June, July, and August are the months that serve as precursor to dengue outbreaks. The country, which is often in the grip of dengue fever, with the viral infection claiming several lives and wreaking havoc for India’s healthcare facilities, presents a lot of implications for an individual’s healthcare.
Characterized by symptoms like high fever, skin rashes, headache, muscle and joint pain, the disease is primarily prevalent in high-density regions and urban landscapes – where mosquitoes thrive – with Kolkata being one of those regions.
According to the National Vector Borne Disease Control Programme (NVBDCP), around 1.30 lakh cases and 245 deaths were reported across the country due to dengue in 2016.
“Over the last decade, dengue has emerged as the biggest killer among the mosquito-borne diseases, despite better management and early treatment,” said Dr Sujatha Sunil, group leader, Vector Borne Diseases Group, International Centre for Genetic Engineering and Biotechnology (ICGEB). This year, however, the state government, along with private hospitals like AMRI Hospitals, has taken proactive steps to counter the diseases’ spread.
The West Bengal government has launched mobile medical units to counter the dengue outbreak in Kolkata, with each vehicle having on board a doctor, a nurse, a lab technician and a pharmacist.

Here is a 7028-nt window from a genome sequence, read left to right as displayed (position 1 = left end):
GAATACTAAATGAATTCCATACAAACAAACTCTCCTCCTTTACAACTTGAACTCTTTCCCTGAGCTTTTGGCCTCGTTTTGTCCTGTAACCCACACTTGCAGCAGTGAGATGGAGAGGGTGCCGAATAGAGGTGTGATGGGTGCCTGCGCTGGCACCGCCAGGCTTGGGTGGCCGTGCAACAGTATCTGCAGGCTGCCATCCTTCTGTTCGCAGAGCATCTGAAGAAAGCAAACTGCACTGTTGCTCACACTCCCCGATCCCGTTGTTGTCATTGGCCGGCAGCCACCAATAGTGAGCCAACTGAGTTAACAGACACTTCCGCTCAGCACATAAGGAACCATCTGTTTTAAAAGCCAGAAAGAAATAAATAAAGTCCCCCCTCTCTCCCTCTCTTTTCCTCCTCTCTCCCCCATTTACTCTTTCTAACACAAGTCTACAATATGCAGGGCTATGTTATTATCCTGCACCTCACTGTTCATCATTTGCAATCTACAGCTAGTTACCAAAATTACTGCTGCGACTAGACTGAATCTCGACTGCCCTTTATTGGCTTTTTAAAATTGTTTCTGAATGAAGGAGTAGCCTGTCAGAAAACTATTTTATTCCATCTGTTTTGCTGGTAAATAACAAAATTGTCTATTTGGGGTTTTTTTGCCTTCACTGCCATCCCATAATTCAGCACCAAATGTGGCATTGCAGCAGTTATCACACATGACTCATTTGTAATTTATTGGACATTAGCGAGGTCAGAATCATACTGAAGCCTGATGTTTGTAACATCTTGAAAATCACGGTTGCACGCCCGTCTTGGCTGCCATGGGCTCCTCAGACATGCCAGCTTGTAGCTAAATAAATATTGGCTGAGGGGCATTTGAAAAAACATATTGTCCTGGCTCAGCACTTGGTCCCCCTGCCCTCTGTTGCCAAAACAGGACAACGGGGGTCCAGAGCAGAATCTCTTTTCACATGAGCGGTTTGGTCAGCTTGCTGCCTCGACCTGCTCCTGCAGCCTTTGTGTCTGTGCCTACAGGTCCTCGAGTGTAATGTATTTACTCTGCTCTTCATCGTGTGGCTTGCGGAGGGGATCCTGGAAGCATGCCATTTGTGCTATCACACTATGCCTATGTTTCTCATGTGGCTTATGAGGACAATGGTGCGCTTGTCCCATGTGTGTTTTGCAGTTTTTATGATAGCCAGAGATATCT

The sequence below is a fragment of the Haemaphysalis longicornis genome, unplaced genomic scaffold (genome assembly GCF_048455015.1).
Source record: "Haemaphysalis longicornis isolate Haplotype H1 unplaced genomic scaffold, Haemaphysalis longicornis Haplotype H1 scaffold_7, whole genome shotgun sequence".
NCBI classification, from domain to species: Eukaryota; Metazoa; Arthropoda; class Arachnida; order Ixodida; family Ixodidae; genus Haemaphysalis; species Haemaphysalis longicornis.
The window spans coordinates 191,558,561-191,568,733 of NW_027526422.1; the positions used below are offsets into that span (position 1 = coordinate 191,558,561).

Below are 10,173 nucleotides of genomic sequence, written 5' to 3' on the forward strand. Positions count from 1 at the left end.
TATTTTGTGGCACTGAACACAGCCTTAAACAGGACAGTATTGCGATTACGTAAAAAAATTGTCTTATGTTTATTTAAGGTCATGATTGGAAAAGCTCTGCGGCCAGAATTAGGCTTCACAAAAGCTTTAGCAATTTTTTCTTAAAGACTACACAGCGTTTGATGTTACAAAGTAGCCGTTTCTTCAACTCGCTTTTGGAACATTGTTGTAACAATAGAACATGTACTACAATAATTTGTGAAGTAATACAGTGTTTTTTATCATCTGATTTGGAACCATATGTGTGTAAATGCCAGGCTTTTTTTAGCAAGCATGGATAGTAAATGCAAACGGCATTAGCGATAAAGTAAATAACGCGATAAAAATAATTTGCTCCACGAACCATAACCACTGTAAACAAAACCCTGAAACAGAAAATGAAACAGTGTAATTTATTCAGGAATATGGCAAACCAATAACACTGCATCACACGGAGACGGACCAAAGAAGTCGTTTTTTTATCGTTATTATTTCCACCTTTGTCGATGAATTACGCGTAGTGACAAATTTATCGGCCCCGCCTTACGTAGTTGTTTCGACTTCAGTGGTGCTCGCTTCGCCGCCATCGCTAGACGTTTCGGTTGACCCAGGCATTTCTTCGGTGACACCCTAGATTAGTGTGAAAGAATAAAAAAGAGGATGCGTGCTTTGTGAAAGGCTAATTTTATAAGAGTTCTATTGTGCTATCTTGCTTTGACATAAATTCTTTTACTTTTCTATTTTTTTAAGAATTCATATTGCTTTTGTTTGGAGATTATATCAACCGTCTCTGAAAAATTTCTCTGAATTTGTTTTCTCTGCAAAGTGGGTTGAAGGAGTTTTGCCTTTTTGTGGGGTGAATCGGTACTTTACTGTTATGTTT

In tow with the government’s efforts, AMRI Hospitals Kolkata has launched social awareness campaigns hashtag #AMRIagainstDengue across the city to make people more aware about the disease, its prevention and its cure. The campaign started on social media has garnered ample engagement from Kolkata’s audience.
“The dengue outbreak in monsoon often has healthcare facilities swamped with patients and a scared populace. At AMRI, we felt that a more modern outtake on awareness might help cease the diseases’ spread this year,” said a doctor at AMRI Dhakuria.
The campaign is placed at the perfect time, where hospital administrations in Kolkata and West Bengal would be gearing up to address mosquito-borne diseases, during the onset of monsoon in the months from June to September.
“Vector-borne diseases top our surveillance list during monsoon. Over the past few weeks, we have been testing a number of patients every day and getting some positive results. We have been monitoring these cases closely, and they are only expected to increase in the coming days,” added a doctor at AMRI Hospital Kolkata.
The aggravating situation and the chances of an outbreak call for a dire need to ensure precautions and safety measures, while using adequate awareness campaigns. Since there is no vaccine against the virus, all that the authorities can do is prevent breeding of mosquitoes and watch out for symptoms of complications, such as rashes, indicating internal bleeding, or bleeding from the gums and nose.
Doctors at AMRI Hospitals recommend NS1 and Elisa tests to patients with symptoms of viral disease to rule out dengue. Apart from this, people are advised to keep a check on stagnant water, water logging, and ensure proper fumigation, cleanliness in sewage and drainpipes, to bring the situation under contro.
Watch the video to know the symptoms, treatment and prevention of the disease:-